and you shall remember that you were a servant in the land of Egypt and the Lord your God brought you out from there with a strong hand and with an outstretched arm; therefore the Lord your God commanded you to keep the sabbath day. Deuteronomy 5:15
Sabbath – God’s command concerning the sabbath has some entirely unique features. We find them buried in the very word itself. The Hebrew word is shabbath. The first thing we notice is the doubled middle consonant (bb). When a consonant is doubled like this, it’s like putting an exclamation point in the middle of the word. It’s like saying, “Pay attention. This is important.” There is something special about this word – and what it means.
The second thing we notice is that this is the only day with a name. If you look at the Genesis creation story, you see that all the rest of the days are simply numbered. Day 1, day 2, day 3 and so forth, until we come to shabbath. Once again, something important!
Then we notice that shabbath comes from a root word shavath, a verb that means, “ to rest, to get rid of, to still and to put away.” Remember that Hebrew is an action language, deriving its nouns from the verbs. The very idea of a day of rest is about activity, not sitting around doing nothing. Maybe this helps us understand that odd phrase in Hebrews 4:11 about working to enter into rest.
Finally, we need a little cultural linguistics. No other ancient Semitic culture or language has a designation for a sabbath day. In fact, none of these ancient cultures even have time calculated in terms of a week (a seven-day cycle). When God established the seventh day, He created something entirely unique. The way that He viewed the relationship between work and rest was exclusively His.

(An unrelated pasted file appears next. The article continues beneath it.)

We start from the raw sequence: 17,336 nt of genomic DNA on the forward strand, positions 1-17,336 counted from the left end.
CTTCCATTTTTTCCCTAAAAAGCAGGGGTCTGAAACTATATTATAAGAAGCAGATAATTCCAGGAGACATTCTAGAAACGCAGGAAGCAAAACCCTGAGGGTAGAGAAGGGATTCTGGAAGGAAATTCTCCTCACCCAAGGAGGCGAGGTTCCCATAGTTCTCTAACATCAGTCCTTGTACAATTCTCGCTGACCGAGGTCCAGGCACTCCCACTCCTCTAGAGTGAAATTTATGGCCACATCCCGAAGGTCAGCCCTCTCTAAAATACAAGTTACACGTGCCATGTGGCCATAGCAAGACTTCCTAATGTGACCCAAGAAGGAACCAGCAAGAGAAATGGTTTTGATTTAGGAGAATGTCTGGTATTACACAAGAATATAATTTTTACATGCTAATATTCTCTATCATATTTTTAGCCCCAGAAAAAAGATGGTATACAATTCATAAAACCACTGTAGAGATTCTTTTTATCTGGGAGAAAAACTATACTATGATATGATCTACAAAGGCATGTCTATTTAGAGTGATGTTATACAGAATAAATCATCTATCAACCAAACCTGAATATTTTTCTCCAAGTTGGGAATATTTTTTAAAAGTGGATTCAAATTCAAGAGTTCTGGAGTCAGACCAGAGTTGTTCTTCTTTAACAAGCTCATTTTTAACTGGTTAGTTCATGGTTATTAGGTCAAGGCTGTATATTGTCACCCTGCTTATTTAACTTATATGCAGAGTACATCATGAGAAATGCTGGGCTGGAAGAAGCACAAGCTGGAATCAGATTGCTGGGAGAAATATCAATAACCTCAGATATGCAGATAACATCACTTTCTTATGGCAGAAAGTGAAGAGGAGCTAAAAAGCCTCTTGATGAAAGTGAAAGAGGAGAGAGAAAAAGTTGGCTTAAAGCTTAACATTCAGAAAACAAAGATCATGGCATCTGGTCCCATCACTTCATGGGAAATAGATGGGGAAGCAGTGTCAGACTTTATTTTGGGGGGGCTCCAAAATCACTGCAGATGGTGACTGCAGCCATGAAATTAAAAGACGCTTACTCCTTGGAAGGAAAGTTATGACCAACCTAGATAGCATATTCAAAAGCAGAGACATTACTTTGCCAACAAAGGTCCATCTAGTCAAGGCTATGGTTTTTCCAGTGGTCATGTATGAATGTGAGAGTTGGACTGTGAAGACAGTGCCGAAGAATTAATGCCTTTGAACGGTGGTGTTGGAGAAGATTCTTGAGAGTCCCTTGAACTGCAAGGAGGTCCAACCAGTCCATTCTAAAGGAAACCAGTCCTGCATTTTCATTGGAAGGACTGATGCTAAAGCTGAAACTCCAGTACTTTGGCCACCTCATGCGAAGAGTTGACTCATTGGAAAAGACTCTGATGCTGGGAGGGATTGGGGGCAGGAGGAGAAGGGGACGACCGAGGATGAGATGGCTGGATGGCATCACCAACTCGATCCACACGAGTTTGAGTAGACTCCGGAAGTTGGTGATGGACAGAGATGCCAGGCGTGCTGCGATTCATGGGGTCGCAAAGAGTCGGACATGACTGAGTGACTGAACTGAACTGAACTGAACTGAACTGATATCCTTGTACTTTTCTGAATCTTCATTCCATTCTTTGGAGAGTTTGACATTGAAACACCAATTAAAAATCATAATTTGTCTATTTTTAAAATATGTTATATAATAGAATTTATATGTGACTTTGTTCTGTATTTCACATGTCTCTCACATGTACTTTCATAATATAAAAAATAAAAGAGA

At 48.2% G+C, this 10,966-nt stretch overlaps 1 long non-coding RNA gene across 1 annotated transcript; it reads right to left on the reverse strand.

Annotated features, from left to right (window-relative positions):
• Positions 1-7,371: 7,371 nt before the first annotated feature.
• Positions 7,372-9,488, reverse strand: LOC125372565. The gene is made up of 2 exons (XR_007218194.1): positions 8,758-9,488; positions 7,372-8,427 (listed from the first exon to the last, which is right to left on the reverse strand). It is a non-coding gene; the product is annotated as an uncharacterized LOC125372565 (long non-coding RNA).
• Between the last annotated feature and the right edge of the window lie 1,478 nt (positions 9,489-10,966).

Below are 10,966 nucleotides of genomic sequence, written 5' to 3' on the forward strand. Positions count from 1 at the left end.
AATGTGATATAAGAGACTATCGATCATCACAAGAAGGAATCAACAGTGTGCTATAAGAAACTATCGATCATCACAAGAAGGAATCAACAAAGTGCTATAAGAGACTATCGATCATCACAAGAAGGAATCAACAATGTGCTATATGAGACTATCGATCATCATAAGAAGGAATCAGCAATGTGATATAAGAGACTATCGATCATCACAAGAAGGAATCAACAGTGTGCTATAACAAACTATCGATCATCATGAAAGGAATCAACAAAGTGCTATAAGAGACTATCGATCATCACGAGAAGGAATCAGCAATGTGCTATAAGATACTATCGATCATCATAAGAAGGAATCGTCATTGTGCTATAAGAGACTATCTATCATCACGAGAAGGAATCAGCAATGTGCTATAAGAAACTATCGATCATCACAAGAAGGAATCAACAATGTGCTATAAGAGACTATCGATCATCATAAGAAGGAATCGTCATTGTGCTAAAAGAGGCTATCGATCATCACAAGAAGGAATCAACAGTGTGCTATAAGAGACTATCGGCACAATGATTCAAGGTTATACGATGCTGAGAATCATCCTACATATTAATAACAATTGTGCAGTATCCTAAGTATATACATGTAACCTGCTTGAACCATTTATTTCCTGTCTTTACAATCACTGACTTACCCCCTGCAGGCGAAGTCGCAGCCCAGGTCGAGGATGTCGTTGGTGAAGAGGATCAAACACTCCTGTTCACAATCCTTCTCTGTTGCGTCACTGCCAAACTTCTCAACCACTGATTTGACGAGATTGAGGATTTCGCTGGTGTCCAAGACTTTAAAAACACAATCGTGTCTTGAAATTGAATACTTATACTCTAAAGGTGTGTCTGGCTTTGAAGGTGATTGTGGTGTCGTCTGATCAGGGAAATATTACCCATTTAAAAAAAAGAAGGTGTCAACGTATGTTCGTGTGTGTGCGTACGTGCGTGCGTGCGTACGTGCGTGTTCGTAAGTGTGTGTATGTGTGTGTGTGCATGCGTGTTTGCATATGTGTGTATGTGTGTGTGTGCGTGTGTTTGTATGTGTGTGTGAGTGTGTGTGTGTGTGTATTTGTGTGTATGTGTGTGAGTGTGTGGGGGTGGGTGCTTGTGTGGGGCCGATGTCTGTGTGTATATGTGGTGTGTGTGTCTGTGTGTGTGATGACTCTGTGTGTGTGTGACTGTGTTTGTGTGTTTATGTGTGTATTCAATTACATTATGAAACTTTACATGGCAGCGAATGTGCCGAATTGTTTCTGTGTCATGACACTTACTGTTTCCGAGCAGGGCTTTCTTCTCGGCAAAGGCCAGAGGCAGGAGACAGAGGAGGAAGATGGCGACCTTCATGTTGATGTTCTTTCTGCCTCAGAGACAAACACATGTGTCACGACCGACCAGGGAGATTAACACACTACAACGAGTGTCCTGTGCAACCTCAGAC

These facts offer another deep insight into the theology of the sabbath. First, it belongs entirely to God. He created it. He named it. He exclaimed it. Second, since it belongs entirely to God, our participation in it underlines our dependence on Him. It is God’s day, but He asks us to enter into it. It is His gift to us, a continual reminder of our need for Him. Finally, it is restful action. This is not a day of lethargy. It is a day of celebration, and parties are active events. It is a shift away from the days of working out stewardship over creation. It is a day of lifting up the glory of the God Who made all of it, redeems all of it and enjoys all of it.
Is it any wonder that the sabbath is held in such high regard? Makes you question why we don’t worship on the sabbath, doesn’t it? (By the way, church on Sunday has nothing to do with the resurrection. Thank you, Emperor Constantine.)